“Haroun and the Sea of Stories” by Salman Rushdie Essay
Updated: Sep 18th, 2020
In his novel, Haroun and the Sea of Stories, Salman Rushdie provides a wonderful synthesis of the best literary elements of Indian and Western traditions. Even though the novel is initially targeted at children audiences, the themes it elucidates are equally interesting to grown-ups. The author’s style is rather unconventional as well. Rushdie’s background lets him create an inimitable blend of stylistic devices such as zeugmas and puns that have vivid implications for the culturally-related jokes.
Trying to determine the book’s genre, it would be unfair to claim that it is a romance. Thus, a romantic genre implies the dominance of a love story over other plotlines. In the meantime, Haroun and the Sea of Stories are more than a classic romance. While it contains the elements of romantics, it likewise comprises those of an adventure story and fantasy. Also, romance is typically expected to offer the so-called happy ending.
That of Haroun and the Sea of Stories does not offer such a bonus. Even if its end cannot be characterized as sad, it is at least ambiguous. It would be most rational to characterize the book’s genre as magic realism. The book discusses real problems and situations, although the characters experience them within imaginary settings. From this perspective, a parallel to Carroll’s Alice in Wonderland might be drawn – serious themes are elucidated in the context of a magic environment.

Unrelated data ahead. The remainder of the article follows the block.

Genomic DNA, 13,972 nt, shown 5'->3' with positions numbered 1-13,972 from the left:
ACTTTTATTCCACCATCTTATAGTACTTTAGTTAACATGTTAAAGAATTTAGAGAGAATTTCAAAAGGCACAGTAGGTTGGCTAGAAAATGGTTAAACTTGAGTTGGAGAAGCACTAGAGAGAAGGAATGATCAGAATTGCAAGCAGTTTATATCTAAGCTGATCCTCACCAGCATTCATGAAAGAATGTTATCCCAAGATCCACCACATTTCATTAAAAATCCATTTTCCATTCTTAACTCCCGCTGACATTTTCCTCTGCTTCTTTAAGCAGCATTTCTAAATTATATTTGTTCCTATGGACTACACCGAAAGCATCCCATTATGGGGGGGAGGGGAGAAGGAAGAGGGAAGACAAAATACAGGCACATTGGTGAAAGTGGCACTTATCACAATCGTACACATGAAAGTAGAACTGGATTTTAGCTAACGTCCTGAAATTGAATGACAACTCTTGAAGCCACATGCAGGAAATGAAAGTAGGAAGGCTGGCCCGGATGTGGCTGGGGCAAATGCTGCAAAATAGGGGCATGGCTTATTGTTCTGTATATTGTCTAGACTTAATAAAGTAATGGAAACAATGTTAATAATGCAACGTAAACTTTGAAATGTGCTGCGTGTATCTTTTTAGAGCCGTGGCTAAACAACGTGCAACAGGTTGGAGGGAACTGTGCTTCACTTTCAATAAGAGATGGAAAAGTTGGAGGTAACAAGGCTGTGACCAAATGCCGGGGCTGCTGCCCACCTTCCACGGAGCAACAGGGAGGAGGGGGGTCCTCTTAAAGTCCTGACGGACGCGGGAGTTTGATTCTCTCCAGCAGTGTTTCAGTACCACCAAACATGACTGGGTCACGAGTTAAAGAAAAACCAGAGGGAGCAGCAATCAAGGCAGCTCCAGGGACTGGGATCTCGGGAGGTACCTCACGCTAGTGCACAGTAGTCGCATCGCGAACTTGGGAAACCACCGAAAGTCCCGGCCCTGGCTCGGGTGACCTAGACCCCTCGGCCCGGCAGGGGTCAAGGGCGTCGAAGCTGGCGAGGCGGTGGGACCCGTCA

Another aspect that should be necessarily discussed in the presence of the elements of the dastan genre in the book. The author has successfully incorporated the basis of the genre into the novel. Thus, the entire book is built on oral history structure-preserving the old storytelling tradition of the East. Haroun’s father is a skillful storyteller – his stories are both exciting and magical. In the meantime, the author puts a particular emphasis on the stories’ value trying to determine whether it resides in the truthfulness or the interesting plot.
Hence, when the main character of the book asks the core question – “What’s the use of stories that aren’t even true?” – the author welcomes the readers to speculate on the stories’ role in the modern world (p. 22). In other words, Rushdie intends to revive the significance of the forgotten dastan tradition showing that story-telling is a true art that is above the norms of reality.
The supernatural elements that the author integrates into the text have strong connotations for the eternal questions of real life. It might be assumed that Rushdie attempts to address the most ambiguous philosophic dilemmas with the help of parallelism. The major part of his supernatural characters seems to represent an allegory of a particular notion or phenomenon of real life. Thus, for instance, the imaginary people of Chup look like an allegory for the society that exists in the context of a severe authority of the government.
Hence, the author writes that “vows of silence and their habits of secrecy had made them suspicious and distrustful of one another” (p. 185). Such a characterization of the Chupwala society illustrates the author’s opinion regarding the value of censorship and the negative impact of authoritarian control – Rushdie shows that these people are unable to survive to face a true challenge.